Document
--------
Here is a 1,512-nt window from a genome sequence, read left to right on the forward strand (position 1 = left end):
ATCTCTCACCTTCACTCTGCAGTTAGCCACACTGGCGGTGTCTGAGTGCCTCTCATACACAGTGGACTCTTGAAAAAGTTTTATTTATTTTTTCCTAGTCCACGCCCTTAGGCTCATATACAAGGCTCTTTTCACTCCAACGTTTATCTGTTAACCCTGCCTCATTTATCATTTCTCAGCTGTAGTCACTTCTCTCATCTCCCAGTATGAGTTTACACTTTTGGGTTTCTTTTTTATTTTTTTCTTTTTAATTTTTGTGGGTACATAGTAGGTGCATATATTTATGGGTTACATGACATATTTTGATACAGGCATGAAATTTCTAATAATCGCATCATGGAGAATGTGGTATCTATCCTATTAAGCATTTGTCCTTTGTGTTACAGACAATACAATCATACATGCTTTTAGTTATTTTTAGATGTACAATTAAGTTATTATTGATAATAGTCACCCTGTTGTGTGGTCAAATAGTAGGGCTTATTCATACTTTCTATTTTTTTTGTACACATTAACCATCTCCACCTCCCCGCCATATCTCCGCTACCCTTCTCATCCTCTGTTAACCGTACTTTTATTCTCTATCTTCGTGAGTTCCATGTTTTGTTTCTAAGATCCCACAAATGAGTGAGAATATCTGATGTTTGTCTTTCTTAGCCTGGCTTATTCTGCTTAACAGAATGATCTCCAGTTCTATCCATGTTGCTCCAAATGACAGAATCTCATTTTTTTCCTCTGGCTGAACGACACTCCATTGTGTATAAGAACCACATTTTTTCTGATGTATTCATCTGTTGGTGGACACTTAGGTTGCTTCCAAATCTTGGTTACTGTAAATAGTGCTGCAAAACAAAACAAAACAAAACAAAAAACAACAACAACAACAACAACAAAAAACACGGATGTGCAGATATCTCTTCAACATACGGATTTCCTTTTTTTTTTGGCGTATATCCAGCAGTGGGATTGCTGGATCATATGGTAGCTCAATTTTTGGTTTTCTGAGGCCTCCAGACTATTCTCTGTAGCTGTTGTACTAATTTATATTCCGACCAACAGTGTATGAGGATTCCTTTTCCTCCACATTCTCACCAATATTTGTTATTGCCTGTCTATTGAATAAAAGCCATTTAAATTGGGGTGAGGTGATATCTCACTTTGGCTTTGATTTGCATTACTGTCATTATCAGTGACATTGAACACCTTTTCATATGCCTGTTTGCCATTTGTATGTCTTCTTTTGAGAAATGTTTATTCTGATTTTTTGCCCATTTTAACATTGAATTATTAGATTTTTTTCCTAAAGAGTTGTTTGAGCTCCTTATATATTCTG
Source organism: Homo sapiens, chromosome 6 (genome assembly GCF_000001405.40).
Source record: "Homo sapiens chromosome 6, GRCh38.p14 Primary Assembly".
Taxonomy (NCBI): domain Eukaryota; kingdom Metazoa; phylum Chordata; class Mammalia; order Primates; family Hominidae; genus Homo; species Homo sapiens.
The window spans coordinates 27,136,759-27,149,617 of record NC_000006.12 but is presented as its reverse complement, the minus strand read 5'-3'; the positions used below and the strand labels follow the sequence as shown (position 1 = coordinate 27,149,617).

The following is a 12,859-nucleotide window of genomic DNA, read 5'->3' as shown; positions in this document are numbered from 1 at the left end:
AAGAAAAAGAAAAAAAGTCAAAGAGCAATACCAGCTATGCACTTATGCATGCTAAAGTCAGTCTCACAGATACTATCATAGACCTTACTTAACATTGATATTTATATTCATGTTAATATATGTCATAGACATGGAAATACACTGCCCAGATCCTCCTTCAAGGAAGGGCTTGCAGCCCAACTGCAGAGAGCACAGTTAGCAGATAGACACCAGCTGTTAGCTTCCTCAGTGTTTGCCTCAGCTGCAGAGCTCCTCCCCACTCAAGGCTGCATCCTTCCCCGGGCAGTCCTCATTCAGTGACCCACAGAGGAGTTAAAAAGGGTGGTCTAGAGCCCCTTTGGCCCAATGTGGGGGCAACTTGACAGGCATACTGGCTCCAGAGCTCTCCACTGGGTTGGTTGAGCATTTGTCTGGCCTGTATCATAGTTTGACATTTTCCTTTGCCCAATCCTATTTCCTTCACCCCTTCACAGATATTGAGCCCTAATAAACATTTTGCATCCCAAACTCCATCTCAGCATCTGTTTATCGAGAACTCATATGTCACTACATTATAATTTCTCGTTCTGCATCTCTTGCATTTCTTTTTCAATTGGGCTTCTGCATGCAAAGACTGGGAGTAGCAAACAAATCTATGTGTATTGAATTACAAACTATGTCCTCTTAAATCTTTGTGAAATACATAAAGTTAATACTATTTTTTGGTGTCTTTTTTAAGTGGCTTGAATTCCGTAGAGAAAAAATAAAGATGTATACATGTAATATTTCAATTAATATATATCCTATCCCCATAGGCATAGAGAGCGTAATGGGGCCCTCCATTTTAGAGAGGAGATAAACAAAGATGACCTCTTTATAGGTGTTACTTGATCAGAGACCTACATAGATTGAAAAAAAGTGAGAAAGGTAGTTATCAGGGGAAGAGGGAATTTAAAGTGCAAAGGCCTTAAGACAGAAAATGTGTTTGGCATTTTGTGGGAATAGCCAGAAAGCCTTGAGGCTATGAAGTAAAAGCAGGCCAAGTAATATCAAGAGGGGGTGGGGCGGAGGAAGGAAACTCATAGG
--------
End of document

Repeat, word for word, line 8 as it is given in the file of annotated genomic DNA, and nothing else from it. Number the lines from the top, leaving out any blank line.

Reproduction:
AAGAAAAAGAAAAAAAGTCAAAGAGCAATACCAGCTATGCACTTATGCATGCTAAAGTCAGTCTCACAGATACTATCATAGACCTTACTTAACATTGATATTTATATTCATGTTAATATATGTCATAGACATGGAAATACACTGCCCAGATCCTCCTTCAAGGAAGGGCTTGCAGCCCAACTGCAGAGAGCACAGTTAGCAGATAGACACCAGCTGTTAGCTTCCTCAGTGTTTGCCTCAGCTGCAGAGCTCCTCCCCACTCAAGGCTGCATCCTTCCCCGGGCAGTCCTCATTCAGTGACCCACAGAGGAGTTAAAAAGGGTGGTCTAGAGCCCCTTTGGCCCAATGTGGGGGCAACTTGACAGGCATACTGGCTCCAGAGCTCTCCACTGGGTTGGTTGAGCATTTGTCTGGCCTGTATCATAGTTTGACATTTTCCTTTGCCCAATCCTATTTCCTTCACCCCTTCACAGATATTGAGCCCTAATAAACATTTTGCATCCCAAACTCCATCTCAGCATCTGTTTATCGAGAACTCATATGTCACTACATTATAATTTCTCGTTCTGCATCTCTTGCATTTCTTTTTCAATTGGGCTTCTGCATGCAAAGACTGGGAGTAGCAAACAAATCTATGTGTATTGAATTACAAACTATGTCCTCTTAAATCTTTGTGAAATACATAAAGTTAATACTATTTTTTGGTGTCTTTTTTAAGTGGCTTGAATTCCGTAGAGAAAAAATAAAGATGTATACATGTAATATTTCAATTAATATATATCCTATCCCCATAGGCATAGAGAGCGTAATGGGGCCCTCCATTTTAGAGAGGAGATAAACAAAGATGACCTCTTTATAGGTGTTACTTGATCAGAGACCTACATAGATTGAAAAAAAGTGAGAAAGGTAGTTATCAGGGGAAGAGGGAATTTAAAGTGCAAAGGCCTTAAGACAGAAAATGTGTTTGGCATTTTGTGGGAATAGCCAGAAAGCCTTGAGGCTATGAAGTAAAAGCAGGCCAAGTAATATCAAGAGGGGGTGGGGCGGAGGAAGGAAACTCATAGG